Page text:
What you need to know

In 2020 the juice and juice drinks market saw a reprieve from years of sinking sales, thanks to consumers’ lockdown stockpiling of food and beverages across categories, as well as specific category associations with vitamins and overall health. Nearly a full year into navigating new ways of life, consumers cite even more increased purchase of these products, indicating that pandemic-driven consumption shifts may lead to longer-term routines. The category is expected to slowly return to pre-pandemic levels of decline as fears of COVID-19 continue to ease, and sugar content may again overshadow vitamin content. Still, brands have opportunities to maintain some of this new momentum by expanding lines with features like added functional ingredients, exciting flavors and portion controlled sizes – all of which can assist in more frequent and diverse usage occasions for the category.

Key issues covered in this Report

  • The ongoing impact of COVID-19 on juice and juice drinks

  • Changes in juice consumption

  • Competitive beverages, ideal juice features and a focus on preferred sweeteners

  • Attitudes about juice, health and functionality

For the purposes of this Report, Mintel has used the following definitions:

  • 100% juice: fruit and vegetable juices, mixes and concentrates, with no other ingredients added; includes both 100% juice blends and 100% pure juice of a single kind

  • Juice drinks: juices, mixes (eg powdered drinks such as Kool-Aid) and concentrates containing ingredients other than fruit and/or vegetable juice, such as corn syrup or other sweeteners and flavorings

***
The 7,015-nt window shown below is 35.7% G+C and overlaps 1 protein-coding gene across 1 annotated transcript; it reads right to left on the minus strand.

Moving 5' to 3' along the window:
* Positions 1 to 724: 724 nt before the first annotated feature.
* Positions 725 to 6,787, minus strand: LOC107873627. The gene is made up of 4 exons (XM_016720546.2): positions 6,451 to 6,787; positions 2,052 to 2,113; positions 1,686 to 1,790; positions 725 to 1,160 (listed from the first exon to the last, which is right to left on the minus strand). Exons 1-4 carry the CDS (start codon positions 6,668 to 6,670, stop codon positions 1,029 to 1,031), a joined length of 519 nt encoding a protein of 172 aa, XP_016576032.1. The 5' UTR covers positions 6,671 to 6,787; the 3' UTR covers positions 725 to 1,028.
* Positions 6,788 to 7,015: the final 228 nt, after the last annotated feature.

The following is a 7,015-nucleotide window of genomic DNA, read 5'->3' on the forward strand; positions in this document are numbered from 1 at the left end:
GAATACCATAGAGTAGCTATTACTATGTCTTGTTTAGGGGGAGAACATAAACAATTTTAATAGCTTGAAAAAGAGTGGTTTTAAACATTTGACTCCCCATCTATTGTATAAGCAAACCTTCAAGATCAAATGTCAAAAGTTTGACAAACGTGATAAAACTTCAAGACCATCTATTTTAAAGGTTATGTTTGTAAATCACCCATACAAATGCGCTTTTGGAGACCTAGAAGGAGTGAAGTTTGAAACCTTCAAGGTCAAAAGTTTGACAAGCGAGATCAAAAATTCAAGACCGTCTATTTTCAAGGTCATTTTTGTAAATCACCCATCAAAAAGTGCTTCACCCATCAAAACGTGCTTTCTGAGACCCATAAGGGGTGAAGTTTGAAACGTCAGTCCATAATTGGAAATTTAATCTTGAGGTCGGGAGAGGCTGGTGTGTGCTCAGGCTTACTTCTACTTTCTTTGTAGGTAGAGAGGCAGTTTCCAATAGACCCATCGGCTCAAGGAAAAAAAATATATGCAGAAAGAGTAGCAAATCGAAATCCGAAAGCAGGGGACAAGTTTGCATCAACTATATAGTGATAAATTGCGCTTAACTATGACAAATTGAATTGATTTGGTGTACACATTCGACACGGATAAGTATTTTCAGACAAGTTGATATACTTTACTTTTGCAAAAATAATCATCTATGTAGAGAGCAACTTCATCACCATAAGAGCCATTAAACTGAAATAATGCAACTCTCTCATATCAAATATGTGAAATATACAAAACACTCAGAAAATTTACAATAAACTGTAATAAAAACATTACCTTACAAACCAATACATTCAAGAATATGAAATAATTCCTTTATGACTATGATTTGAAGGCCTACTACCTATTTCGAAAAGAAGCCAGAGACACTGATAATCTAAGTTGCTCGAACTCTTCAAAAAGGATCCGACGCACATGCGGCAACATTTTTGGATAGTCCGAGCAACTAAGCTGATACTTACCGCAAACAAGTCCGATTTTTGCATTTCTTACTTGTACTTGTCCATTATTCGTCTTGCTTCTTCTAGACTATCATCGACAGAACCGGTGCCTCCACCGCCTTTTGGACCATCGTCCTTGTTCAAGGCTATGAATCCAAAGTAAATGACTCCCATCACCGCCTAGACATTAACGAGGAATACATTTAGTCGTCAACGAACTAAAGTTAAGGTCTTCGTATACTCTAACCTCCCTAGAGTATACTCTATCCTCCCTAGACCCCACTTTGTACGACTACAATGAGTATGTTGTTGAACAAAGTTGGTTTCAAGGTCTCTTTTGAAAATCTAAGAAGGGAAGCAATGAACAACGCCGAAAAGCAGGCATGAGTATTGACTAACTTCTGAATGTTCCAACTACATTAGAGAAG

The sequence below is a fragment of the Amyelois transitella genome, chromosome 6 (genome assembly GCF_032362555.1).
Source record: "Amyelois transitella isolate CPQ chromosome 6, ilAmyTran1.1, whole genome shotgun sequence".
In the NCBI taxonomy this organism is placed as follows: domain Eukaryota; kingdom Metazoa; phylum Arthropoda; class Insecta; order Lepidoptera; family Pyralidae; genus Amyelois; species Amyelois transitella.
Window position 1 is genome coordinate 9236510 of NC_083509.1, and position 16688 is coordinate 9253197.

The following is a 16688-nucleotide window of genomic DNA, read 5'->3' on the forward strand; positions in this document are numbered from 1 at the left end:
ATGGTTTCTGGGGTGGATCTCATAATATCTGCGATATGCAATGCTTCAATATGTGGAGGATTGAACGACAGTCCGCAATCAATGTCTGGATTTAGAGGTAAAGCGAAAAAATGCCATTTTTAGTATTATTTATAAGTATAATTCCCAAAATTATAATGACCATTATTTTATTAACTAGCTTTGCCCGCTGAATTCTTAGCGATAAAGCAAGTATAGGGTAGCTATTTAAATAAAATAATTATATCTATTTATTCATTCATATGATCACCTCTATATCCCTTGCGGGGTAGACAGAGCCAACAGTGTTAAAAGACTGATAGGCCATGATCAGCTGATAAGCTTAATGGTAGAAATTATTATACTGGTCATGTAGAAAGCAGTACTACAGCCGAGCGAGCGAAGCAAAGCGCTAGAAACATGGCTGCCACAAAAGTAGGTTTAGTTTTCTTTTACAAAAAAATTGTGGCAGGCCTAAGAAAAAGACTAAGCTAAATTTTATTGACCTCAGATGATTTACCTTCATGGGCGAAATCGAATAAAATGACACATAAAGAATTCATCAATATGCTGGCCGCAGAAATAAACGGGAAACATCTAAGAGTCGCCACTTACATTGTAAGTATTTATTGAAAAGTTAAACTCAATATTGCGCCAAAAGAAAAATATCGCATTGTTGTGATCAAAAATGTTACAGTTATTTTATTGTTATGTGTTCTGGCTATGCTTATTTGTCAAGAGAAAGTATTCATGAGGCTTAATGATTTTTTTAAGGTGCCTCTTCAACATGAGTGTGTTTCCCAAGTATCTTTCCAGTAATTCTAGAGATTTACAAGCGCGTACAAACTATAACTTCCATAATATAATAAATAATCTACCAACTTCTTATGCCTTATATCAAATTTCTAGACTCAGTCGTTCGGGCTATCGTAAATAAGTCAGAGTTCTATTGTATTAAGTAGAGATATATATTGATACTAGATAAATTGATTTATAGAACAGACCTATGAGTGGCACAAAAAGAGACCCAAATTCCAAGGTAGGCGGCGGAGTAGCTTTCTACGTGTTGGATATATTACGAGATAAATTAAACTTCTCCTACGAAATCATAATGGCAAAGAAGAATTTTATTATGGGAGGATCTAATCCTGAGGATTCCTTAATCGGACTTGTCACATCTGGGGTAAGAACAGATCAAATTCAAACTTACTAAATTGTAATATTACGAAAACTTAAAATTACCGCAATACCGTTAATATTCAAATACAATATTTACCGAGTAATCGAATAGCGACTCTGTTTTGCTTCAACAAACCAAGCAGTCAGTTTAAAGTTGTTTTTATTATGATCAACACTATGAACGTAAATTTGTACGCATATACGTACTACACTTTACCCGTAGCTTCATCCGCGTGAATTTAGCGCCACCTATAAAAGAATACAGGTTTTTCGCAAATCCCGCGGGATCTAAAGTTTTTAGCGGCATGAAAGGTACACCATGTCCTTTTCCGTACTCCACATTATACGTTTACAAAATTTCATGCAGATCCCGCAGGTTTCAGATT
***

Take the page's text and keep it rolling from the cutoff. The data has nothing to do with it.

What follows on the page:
Note: also included in juice drinks are products typically not associated with juices, such as fruit punches, Bai Bubbles and some kombuchas (if they include juice).

  • RTD smoothies: drinks made with fruit and/or juice with some kind of thickener, such as fruit puree or milk

Fruit and vegetable juice and juice drinks covered in the Report include those sold in a number of formats such as:

  • Aseptic (boxed)

  • Canned/bottled

  • Shelf-stable

  • Refrigerated/frozen

Market context

COVID-19: US context

The first COVID-19 case was confirmed in the US in January 2020. It was declared a global health pandemic and national emergency in early March 2020. Across the US, various stay-at-home orders were put in place in Spring 2020, and nonessential businesses and school districts closed or shifted to remote operations. The remainder of 2020 saw rolling orders, as states and local governments relaxed and reinforced guidelines according to the spread of the virus in each region.

Vaccine roll-out began in December 2020. Mintel anticipates business operations in the US will remain in a state of flux through 2021 as vaccines are widely administered and social distancing restrictions and capacity limitations are relaxed.

Economic and other assumptions

Mintel bases its expectations for economic growth on projections provided by the CBO, the FOMC, the Conference Board and other public sources. Consensus estimates forecast US GDP to increase by 6.5% in 2021. Unemployment has been forecast to decline to as low as 4.1% by the end of 2021 with an average of 5.7% for the year.

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